Feds Review Marijuana Scheduling, Keep It At Highest Level

Federal regulation will continue to restrict researchers’ access to marijuana

Aug 11, 2016 at 12:25 PM ET

Federal regulators have chosen to keep marijuana classified as a Schedule 1 drug, various outlets reported late Wednesday. By classifying the drug as one that has high abuse potential and no medical value, the U.S. Drug Enforcement Agency (DEA) will continue to restrict researchers’ access to marijuana.

Marijuana sits at a strange and unprecedented juncture in the American legal system. Though it’s legal for either medicinal or recreational purposes in half of U.S. states, scientists still have lots of questions about how the various chemicals in marijuana affect the body. Some research has shown that it can reduce the symptoms or even treat a slew of medical conditions, but in order to conduct experiments and clinical trials, scientists have to wait for years for approval from various government agencies. Researchers and marijuana proponents alike claim that these restrictions are unnecessary (it’s easier to get marijuana on the street or at the local dispensary, after all) and are inhibiting scientific progress.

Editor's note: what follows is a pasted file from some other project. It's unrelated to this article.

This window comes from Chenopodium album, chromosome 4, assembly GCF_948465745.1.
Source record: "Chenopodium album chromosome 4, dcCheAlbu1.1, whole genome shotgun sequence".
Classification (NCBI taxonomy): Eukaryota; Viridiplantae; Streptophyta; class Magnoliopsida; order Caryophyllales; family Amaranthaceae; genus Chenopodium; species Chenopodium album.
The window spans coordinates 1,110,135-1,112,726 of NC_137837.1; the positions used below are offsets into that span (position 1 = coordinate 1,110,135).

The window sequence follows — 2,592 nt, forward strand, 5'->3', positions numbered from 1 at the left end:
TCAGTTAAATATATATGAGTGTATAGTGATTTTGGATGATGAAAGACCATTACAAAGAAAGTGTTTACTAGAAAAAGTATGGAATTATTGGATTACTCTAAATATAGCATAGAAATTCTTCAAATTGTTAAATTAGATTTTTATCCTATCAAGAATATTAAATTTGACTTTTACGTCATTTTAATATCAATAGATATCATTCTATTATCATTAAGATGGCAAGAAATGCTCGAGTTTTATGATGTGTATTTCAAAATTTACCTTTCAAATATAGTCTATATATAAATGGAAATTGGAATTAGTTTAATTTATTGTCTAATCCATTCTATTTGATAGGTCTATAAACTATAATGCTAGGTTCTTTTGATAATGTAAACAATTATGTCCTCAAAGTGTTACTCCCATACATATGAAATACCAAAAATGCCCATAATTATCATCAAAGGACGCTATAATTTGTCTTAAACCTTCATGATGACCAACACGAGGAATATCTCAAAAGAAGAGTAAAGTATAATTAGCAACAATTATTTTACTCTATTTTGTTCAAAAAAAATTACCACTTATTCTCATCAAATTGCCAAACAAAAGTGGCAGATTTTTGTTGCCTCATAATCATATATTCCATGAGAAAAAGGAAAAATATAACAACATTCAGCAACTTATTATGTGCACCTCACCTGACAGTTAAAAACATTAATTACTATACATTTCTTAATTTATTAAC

More Here’s How Rescheduling Marijuana Could Revolutionize Research

After two governors requested that the Obama administration reconsider the Schedule 1 classification of marijuana, which has been in place since the 1970s, the DEA stated it would reconsider the evidence and make a decision by June 30. That deadline came and went—DEA officials needed more time to consider the scientific evidence regarding cannabis’ medicinal uses.

Based on information from the Food and Drug Administration, the DEA will keep marijuana as a Schedule 1 drug, alongside LSD and heroin. The decision is a disappointment to a growing number of pro-marijuana groups. “DEA’s decision flies in the face of objective science and overwhelming public opinion,” National Cannabis Industry Association executive director Aaron Smith said in a statement. “The reality is that half of U.S. states have already passed effective laws allowing patients legal access to medical cannabis, and it is changing lives.”

There is a glimmer of hope for marijuana proponents, however. The DEA will create new pathways to permit new facilities to grow the cannabis used for research purposes (right now, the only facility allowed to do so is at the University of Mississippi). With more marijuana to go around, researchers might not have to wait quite as long to start their trials.

The DEA is expected to make a formal announcement on its decision Thursday morning.